PUP News of the World

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Each week we post a round-up of some of our most exciting national and international PUP book coverage. Reviews, interviews, events, articles–this is the spot for coverage of all things “PUP books” that took place in the last week. Enjoy!


THIS WEEK IN REVIEWS

Science or religion? How about science and religion. You can have both with the two Princeton University Press books that were reviewed in the Times Higher Education this week. Margaret Lock’s The Alzheimer Conundrum is described as “a gem for young scientists and medical students,” and the THE says:

Lock’s rigorous unpacking of research studies and refusal to accept statements and conclusions from research papers at face value result in a thorough and honest appraisal of the current state of the field.

See the full review here, and read Chapter One of the book here.

While many of us are familiar with such famous words as, “Dearly beloved, we are gathered together here. . .” or “Ashes to ashes, dust to dust,” we may not know that they originated with The Book of Common Prayer, which first appeared in 1549. Check out the THE review of Alan Jacob’s The Book of Common Prayer: A Biography. Willy Maley writes that “Jacobs’ treatment of the afterlife of one of the most important works in the English language – perhaps the only afterlife there is – is elegant and authoritative.” We agree! See for yourself by reading the introduction.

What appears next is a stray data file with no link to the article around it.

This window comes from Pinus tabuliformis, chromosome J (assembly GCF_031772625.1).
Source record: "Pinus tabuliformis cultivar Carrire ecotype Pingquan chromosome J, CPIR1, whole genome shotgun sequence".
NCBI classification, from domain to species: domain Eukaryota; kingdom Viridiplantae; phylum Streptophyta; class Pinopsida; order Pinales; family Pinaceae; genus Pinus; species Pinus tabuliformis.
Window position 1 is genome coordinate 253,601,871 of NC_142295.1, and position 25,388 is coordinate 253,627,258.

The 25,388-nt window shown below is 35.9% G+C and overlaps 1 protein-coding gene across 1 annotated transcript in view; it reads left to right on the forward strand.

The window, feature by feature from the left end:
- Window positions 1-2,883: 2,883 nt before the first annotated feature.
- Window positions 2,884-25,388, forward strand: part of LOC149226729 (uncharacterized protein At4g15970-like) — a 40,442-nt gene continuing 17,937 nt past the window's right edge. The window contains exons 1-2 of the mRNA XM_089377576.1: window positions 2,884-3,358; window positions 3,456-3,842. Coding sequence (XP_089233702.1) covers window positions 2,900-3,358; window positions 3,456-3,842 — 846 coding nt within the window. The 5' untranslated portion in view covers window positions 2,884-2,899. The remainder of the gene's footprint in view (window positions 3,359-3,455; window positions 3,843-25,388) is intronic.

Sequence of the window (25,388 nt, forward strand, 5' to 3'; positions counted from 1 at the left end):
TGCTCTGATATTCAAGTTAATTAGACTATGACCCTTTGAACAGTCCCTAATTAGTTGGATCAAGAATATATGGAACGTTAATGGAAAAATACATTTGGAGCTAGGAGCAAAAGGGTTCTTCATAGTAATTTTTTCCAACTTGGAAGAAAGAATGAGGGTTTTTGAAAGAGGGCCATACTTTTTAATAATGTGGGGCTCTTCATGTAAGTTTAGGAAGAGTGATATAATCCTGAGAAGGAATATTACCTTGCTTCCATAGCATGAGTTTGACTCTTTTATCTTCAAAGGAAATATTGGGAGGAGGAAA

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We flip to the Wall Street Journal for our next review from this week. Maimonides by Moshe Halbertal is reviewed by Dara Horn, who says:

In his rigorous and insightful study Maimonides: Life and Thought, Moshe Halbertal reintroduces readers to this rabbi-scientist, who insisted that faith should be an enterprise based on reason.

This book provides a comprehensive and accessible introduction to Maimonides’ life and work, revealing how his philosophical sensibility and outlook informed his interpretation of Jewish tradition. You can view the introduction here.

Working on your “notable people” reading list? Well in addition to Maimonides, you can add two Franz Kafka titles. Kafka: The Years of Insight and Kafka: The Decisive Years are reviewed in the Australian. Pick up these books, described as “remarkable” and “sublimely Kafkaesque.” And mark your calendar for the third installment. Reiner Stach worked extensively on the definitive edition of Kafka’s collected works before embarking on this three-volume biography. The first volume, covering Kafka’s childhood and youth, is forthcoming.